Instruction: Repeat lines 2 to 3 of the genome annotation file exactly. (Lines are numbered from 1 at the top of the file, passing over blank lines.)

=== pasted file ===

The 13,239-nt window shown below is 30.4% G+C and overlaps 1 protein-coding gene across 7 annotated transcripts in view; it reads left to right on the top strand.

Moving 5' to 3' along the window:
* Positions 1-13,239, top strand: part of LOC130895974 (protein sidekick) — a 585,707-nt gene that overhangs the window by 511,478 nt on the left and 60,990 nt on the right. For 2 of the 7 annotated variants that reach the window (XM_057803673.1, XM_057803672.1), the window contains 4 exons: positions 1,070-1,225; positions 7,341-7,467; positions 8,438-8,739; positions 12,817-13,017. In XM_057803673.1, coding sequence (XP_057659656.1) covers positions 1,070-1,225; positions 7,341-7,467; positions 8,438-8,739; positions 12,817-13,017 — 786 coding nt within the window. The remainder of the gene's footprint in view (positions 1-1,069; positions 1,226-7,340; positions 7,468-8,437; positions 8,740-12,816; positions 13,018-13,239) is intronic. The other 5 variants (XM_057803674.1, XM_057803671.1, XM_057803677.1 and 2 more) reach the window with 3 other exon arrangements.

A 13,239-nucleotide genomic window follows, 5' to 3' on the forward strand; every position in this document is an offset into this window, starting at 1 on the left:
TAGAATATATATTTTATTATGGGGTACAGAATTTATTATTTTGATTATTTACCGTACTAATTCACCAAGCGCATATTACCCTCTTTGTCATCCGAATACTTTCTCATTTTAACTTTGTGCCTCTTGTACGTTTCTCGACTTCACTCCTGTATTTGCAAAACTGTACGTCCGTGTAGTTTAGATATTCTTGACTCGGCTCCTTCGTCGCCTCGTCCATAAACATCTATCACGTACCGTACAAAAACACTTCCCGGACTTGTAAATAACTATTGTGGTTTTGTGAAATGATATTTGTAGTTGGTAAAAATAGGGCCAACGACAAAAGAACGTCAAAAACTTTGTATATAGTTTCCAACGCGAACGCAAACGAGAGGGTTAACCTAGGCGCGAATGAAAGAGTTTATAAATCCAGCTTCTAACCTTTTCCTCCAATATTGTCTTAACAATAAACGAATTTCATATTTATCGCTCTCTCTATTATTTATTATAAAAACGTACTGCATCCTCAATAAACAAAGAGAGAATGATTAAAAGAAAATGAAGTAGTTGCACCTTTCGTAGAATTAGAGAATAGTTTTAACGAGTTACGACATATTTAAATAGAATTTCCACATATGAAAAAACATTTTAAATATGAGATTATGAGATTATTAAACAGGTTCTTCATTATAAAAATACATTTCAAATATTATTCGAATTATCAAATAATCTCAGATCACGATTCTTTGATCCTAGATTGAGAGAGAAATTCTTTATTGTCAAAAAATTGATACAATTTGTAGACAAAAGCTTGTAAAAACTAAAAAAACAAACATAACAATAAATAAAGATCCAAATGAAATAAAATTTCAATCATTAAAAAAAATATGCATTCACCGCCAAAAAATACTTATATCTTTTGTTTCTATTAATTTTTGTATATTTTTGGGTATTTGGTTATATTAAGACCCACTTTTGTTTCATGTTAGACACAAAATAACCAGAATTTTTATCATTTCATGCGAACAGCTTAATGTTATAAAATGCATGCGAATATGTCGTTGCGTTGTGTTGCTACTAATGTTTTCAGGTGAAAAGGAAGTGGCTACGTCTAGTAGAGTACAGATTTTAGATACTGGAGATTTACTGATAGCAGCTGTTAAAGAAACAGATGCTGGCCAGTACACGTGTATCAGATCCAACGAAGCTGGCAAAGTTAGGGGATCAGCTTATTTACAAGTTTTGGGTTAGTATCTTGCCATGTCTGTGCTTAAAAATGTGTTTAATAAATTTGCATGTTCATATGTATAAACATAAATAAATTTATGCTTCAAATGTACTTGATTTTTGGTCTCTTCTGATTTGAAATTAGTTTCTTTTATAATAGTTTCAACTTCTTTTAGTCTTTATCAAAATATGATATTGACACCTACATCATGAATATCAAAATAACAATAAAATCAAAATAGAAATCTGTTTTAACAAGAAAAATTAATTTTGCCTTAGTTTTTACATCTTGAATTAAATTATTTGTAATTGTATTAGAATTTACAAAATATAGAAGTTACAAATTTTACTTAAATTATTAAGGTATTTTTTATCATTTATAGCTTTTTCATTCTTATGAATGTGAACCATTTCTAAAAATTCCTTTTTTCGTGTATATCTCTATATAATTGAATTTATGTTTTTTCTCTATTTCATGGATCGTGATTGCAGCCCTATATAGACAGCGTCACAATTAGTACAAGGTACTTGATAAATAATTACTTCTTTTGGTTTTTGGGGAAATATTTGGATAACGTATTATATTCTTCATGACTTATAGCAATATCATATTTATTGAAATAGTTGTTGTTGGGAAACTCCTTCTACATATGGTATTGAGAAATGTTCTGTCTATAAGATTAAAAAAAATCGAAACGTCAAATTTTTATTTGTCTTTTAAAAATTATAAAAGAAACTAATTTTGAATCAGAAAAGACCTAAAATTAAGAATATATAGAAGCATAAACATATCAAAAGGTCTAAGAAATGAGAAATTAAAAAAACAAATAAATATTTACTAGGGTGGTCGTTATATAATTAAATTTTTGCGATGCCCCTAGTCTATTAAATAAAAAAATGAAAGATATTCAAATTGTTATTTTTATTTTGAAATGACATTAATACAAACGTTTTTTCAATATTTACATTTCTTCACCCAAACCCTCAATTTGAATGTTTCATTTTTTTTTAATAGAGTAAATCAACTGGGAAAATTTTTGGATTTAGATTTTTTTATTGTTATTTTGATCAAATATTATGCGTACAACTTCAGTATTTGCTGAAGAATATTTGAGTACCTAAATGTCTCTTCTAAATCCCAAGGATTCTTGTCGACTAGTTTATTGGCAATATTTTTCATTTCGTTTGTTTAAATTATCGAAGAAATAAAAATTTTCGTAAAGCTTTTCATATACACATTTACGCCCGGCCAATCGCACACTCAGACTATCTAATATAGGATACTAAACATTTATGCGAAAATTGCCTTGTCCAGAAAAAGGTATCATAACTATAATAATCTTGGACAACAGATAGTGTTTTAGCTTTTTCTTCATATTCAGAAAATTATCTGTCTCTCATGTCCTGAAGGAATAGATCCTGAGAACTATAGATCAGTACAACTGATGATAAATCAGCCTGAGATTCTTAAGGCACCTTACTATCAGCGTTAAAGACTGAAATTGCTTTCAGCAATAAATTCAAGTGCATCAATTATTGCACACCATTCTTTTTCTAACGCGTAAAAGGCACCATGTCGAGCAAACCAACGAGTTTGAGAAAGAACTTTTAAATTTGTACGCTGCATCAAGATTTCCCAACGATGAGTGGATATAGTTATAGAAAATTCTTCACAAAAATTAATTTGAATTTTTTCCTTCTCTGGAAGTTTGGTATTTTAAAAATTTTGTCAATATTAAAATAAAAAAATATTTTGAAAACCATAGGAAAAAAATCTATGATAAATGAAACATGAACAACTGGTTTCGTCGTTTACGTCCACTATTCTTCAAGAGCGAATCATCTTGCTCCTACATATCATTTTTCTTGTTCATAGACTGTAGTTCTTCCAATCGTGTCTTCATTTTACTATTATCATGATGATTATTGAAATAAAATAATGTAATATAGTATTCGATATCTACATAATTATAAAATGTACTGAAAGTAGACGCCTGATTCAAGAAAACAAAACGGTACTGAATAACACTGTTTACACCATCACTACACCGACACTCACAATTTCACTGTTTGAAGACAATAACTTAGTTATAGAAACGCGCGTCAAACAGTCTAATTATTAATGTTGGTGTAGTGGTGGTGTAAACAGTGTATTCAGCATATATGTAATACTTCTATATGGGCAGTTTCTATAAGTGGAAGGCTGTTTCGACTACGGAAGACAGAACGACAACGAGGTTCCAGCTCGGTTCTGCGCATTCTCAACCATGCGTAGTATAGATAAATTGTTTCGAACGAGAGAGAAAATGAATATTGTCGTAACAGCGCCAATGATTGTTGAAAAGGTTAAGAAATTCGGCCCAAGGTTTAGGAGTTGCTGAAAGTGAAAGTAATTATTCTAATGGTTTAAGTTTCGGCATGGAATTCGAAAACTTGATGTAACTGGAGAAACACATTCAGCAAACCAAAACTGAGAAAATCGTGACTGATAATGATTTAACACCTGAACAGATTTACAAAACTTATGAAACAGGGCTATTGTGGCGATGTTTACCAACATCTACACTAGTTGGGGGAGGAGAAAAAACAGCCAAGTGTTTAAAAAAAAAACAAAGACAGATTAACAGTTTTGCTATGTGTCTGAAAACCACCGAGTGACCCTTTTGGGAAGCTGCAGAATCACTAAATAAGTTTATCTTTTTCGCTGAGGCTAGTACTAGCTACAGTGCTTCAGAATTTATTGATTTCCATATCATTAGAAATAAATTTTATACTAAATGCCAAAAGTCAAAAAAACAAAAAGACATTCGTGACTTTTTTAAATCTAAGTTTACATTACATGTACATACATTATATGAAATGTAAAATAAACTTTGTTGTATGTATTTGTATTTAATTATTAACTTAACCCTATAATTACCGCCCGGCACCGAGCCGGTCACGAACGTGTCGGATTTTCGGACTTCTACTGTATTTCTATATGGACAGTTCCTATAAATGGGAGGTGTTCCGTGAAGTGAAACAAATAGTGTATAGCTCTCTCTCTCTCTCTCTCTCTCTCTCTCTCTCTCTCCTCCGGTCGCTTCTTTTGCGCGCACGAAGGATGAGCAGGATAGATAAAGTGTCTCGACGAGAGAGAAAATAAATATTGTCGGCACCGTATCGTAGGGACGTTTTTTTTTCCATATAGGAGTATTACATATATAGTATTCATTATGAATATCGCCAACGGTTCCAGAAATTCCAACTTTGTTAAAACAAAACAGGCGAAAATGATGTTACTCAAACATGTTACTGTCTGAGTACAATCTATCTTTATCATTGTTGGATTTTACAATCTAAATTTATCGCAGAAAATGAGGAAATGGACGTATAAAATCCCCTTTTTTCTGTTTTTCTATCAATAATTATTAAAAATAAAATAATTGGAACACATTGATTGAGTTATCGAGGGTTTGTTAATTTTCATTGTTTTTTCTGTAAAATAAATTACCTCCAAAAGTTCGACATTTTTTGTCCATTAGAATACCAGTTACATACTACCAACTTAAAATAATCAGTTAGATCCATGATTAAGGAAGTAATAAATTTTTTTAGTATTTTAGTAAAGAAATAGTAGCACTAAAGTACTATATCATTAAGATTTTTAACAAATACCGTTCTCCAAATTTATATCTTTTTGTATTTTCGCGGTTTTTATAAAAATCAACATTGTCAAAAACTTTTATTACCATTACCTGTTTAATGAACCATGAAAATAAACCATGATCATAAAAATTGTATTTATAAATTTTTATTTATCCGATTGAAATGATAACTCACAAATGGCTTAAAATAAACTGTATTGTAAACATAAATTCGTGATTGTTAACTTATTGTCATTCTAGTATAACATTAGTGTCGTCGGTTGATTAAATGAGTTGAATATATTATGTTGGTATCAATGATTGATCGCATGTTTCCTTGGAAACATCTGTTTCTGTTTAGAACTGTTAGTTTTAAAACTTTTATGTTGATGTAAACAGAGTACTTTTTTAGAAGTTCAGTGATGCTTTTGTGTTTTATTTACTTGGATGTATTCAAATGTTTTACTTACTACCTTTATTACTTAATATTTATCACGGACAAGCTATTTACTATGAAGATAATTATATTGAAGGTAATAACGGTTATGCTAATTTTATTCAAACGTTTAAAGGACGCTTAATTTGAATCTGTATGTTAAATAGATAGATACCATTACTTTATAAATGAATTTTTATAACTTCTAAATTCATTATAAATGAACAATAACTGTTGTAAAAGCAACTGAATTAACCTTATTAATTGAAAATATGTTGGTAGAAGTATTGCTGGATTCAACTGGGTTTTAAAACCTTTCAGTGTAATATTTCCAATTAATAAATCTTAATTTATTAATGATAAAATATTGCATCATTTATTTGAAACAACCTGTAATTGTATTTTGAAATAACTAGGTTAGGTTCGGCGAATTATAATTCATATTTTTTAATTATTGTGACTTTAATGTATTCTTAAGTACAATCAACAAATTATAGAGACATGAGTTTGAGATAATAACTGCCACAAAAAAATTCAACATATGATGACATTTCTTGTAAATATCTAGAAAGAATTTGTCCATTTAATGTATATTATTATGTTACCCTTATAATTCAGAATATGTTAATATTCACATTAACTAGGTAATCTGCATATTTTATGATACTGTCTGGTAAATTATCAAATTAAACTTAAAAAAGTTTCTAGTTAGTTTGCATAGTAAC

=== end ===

Moving 5' to 3' along the window:
* Positions 1-13,239, top strand: part of LOC130895974 (protein sidekick) — a 585,707-nt gene that overhangs the window by 511,478 nt on the left and 60,990 nt on the right. For 2 of the 7 annotated variants that reach the window (XM_057803673.1, XM_057803672.1), the window contains 4 exons: positions 1,070-1,225; positions 7,341-7,467; positions 8,438-8,739; positions 12,817-13,017. In XM_057803673.1, coding sequence (XP_057659656.1) covers positions 1,070-1,225; positions 7,341-7,467; positions 8,438-8,739; positions 12,817-13,017 — 786 coding nt within the window. The remainder of the gene's footprint in view (positions 1-1,069; positions 1,226-7,340; positions 7,468-8,437; positions 8,740-12,816; positions 13,018-13,239) is intronic. The other 5 variants (XM_057803674.1, XM_057803671.1, XM_057803677.1 and 2 more) reach the window with 3 other exon arrangements.